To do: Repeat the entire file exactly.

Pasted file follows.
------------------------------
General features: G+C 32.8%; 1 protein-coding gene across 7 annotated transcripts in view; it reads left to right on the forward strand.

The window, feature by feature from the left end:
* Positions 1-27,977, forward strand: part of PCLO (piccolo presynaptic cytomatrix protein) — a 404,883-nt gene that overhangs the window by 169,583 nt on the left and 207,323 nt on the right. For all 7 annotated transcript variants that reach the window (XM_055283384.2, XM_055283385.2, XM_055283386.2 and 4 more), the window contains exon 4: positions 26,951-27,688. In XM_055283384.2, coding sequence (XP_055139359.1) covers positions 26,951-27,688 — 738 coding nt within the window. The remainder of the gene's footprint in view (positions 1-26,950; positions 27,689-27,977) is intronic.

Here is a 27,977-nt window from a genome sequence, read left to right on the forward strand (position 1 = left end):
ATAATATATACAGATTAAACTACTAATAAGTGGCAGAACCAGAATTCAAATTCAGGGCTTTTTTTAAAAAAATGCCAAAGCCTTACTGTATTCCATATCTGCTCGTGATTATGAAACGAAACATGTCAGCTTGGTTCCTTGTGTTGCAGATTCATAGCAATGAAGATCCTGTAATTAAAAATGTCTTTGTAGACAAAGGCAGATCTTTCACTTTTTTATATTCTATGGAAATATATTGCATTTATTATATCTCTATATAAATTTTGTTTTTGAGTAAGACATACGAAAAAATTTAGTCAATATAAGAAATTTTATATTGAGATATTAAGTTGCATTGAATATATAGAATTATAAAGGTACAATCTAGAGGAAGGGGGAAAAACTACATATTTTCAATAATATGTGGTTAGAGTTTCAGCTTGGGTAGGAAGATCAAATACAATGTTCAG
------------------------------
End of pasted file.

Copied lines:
General features: G+C 32.8%; 1 protein-coding gene across 7 annotated transcripts in view; it reads left to right on the forward strand.

The window, feature by feature from the left end:
* Positions 1-27,977, forward strand: part of PCLO (piccolo presynaptic cytomatrix protein) — a 404,883-nt gene that overhangs the window by 169,583 nt on the left and 207,323 nt on the right. For all 7 annotated transcript variants that reach the window (XM_055283384.2, XM_055283385.2, XM_055283386.2 and 4 more), the window contains exon 4: positions 26,951-27,688. In XM_055283384.2, coding sequence (XP_055139359.1) covers positions 26,951-27,688 — 738 coding nt within the window. The remainder of the gene's footprint in view (positions 1-26,950; positions 27,689-27,977) is intronic.

Here is a 27,977-nt window from a genome sequence, read left to right on the forward strand (position 1 = left end):
ATAATATATACAGATTAAACTACTAATAAGTGGCAGAACCAGAATTCAAATTCAGGGCTTTTTTTAAAAAAATGCCAAAGCCTTACTGTATTCCATATCTGCTCGTGATTATGAAACGAAACATGTCAGCTTGGTTCCTTGTGTTGCAGATTCATAGCAATGAAGATCCTGTAATTAAAAATGTCTTTGTAGACAAAGGCAGATCTTTCACTTTTTTATATTCTATGGAAATATATTGCATTTATTATATCTCTATATAAATTTTGTTTTTGAGTAAGACATACGAAAAAATTTAGTCAATATAAGAAATTTTATATTGAGATATTAAGTTGCATTGAATATATAGAATTATAAAGGTACAATCTAGAGGAAGGGGGAAAAACTACATATTTTCAATAATATGTGGTTAGAGTTTCAGCTTGGGTAGGAAGATCAAATACAATGTTCAG